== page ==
Phishing, scams, and loss of assets through compromised wallets are unfortunately very common in the crypto space.
It's important to understand that non-custodial, client-side crypto wallets like MEW are not 'hacked' – we don't collect user data, we don't hold it on servers, and we don't have any access to user wallets, so there's nothing to 'hack' on our side.
Instead, scammers find ways to trick users into giving up their keys or into sending crypto to a scammer address. Other times, users expose their recovery phrase without realizing – either by storing it online, by entering it on a phishing website, or by importing an old, compromised phrase into a new wallet.
No one can freeze, reverse, or refund transactions on the blockchain. If you are seeing transactions in your wallet that you don't recognize, your wallet must have been compromised through a scam or the exposure of your recovery phrase. While there is nothing we can do to recover that crypto, we can help you figure out how it may have happened and how to make your wallet more secure going forward.
Step 1: Identify the method
The first step is identifying how it happened. New schemes and phishing methods are being invented every day, but there are a couple of main attack vectors.
Check your history. Have you recently visited any unfamiliar sites where you interacted with your wallet? Did you enter your information on a fake MEW after clicking a link? (Look carefully at the URL. Do you see any tiny dots or accents over or under the letters? Fake sites try to make the URL look as close as possible to the real one.)
Did you recently interact with a DApp, a DeFi platform, or NFT marketplace that asked you to give permissions/sign messages? Phishing sites can trick you into signing bad contract permissions with your wallet, giving them access to transfer tokens out of your wallet without you knowing about it.
Are you storing your phrase securely? You shouldn't keep it on a computer, in an email, on a cloud service, in a messenger app, or any other storage that is connected to the internet. It should be written down on paper or in a special phrase storage device, and kept in a secure location known only to you.
Scan your computer for malware. It’s possible your files have been compromised.
Did anyone help you create the wallet? Did you import a phrase from a different wallet into your current MEW wallet? Think carefully about how your wallet was created and whether anyone could have had access to your recovery phrase besides you, even if it was a long time ago.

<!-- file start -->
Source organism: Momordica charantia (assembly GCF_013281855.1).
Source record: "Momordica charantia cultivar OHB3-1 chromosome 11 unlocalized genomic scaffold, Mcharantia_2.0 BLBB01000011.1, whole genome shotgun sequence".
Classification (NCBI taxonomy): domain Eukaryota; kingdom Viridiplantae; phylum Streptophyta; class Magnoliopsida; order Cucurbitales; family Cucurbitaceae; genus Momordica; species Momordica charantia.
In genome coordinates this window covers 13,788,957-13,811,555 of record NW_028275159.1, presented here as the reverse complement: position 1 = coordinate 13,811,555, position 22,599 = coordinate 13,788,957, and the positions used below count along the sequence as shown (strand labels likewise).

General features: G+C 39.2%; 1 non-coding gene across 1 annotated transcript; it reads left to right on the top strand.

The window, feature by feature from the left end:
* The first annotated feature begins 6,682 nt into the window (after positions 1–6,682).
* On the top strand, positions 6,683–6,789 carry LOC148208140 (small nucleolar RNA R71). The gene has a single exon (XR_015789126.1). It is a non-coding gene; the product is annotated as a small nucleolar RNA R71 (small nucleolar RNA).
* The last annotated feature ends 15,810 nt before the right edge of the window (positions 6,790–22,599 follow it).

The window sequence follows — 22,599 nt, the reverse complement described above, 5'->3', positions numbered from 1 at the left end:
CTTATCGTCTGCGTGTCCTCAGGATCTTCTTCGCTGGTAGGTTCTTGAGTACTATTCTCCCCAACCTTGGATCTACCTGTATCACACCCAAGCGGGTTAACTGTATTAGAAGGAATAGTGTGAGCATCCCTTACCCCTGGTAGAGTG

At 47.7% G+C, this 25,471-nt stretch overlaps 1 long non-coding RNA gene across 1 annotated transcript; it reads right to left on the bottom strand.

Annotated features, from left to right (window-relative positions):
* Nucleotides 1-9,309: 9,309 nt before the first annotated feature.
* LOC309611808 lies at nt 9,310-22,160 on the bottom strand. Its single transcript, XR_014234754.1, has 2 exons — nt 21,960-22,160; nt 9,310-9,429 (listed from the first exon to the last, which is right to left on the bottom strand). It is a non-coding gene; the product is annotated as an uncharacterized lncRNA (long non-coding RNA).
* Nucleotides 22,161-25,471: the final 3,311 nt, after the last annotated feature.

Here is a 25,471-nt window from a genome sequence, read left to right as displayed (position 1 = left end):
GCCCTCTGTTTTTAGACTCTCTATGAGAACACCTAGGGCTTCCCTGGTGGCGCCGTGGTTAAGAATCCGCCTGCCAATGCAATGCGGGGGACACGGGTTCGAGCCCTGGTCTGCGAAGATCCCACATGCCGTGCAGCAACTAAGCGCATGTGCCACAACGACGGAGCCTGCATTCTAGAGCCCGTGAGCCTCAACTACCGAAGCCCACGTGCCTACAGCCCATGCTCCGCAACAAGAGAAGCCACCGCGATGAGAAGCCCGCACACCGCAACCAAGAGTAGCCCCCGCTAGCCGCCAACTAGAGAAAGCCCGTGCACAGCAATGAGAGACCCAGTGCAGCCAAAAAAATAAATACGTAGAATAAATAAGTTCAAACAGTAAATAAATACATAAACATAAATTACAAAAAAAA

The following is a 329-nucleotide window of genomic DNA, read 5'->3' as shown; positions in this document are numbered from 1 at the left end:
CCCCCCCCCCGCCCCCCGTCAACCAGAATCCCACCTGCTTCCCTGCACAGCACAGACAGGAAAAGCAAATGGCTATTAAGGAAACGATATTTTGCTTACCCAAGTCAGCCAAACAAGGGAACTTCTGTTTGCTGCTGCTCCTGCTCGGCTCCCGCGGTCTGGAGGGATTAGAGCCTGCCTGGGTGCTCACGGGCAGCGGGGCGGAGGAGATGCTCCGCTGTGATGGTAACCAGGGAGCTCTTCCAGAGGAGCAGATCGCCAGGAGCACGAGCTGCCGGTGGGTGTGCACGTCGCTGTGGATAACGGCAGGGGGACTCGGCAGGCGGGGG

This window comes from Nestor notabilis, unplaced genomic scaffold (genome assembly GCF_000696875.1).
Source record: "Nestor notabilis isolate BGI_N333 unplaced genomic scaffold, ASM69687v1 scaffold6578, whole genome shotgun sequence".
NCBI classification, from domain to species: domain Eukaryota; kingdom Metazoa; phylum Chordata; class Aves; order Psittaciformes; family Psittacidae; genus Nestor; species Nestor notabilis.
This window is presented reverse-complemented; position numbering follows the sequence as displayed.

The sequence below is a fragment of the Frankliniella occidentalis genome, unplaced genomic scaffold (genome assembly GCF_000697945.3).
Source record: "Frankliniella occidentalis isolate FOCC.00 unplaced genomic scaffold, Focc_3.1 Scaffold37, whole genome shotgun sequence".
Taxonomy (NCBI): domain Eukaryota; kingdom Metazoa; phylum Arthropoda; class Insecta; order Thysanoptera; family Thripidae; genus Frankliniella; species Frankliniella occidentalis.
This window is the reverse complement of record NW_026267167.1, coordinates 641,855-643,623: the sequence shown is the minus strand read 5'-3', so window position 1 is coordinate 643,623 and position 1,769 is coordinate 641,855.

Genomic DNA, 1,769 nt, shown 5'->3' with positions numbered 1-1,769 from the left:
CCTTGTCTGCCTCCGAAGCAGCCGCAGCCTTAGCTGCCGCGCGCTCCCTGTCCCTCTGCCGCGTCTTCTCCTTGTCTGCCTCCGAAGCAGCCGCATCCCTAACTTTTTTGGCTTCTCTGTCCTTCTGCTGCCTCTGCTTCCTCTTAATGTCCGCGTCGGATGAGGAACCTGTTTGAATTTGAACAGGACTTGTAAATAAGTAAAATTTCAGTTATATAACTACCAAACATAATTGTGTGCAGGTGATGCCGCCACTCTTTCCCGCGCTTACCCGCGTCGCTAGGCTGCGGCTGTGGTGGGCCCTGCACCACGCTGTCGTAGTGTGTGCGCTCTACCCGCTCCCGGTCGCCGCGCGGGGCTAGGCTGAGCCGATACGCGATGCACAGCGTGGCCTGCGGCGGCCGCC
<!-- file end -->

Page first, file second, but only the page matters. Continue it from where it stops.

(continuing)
Do you have any remote-access software installed, i.e. Teamviewer? These can be accessed remotely to view the information right from your screen.
What method do you use to access your wallet? Private keys, keystore/JSON files, and mnemonic phrases are not recommended for online access because they put your wallet at higher risk of compromise.
Step 2: Make a new wallet.
Since your old wallet was compromised, you will need to discontinue its use and set up a new wallet. There is no way to 'reset' a wallet phrase or add a password to it retroactively. Once it's compromised, it's compromised forever.
Note: if an attacker stole all your ETH but left some tokens in the wallet, be careful about putting in ETH for gas to move those tokens out. This might be a trap – the attacker may have set up a bot that will move any ETH that's put in the compromised wallet out to the attacker's wallet immediately.
MEW offers multiple ways of creating a secure wallet:
MEW wallet is our fully-fledged mobile app, which allows users to buy, hold, and send ETH and tokens right from their smartphone, swap tokens, and interact with decentralized applications via the built-in browser. It’s simple, fast, and secure.
Enkrypt is a multichain browser extension wallet created by MEW that supports Ethereum and other chains including Bitcoin, Polygon, BNB Chain, Arbitrum, Optimism, and Polkadot. Use it to create a wallet, manage assets on different networks, as well as interact with DApps and web3.
For a larger amount of crypto, the best thing you can do for your security is to purchase a hardware wallet. These are generally around ~$100 but can save you thousands in the long run.
Step 3: Learn about best security practices.
When it comes to crypto, there is no such thing as being too educated. This is a very new field, so even the experts always have more to learn. The more you know, the more prepared you’ll be.
MEW offers a lot of educational materials that can help. Start with our Pro-Tips on how to avoid phishers.
Google everything! Before sending money to any service, search it on Google. Read people’s opinions on it, check Twitter and Reddit. Do your research!
If in doubt, email us at email@example.com and we'll do our best to help.
Step 4: Use your experience to help others.
To avoid these scams, other users need to know that they’re happening. Take screenshots and write down what happened, while it’s still fresh.
Send us the information! We cannot recover stolen funds, but we can help warn others. We’re always available at firstname.lastname@example.org. Make sure to include all relevant addresses, transaction hashes, screenshots, and details about how it happened.
Let people know on Twitter, Reddit, Etherscan, etc. Blow up those comments. Let your voice be heard.
We know these attacks can be very demoralizing, but let it be an opportunity for learning. If these phishers deter you from using crypto, then they win. Show them that you’re a force to be reckoned with!
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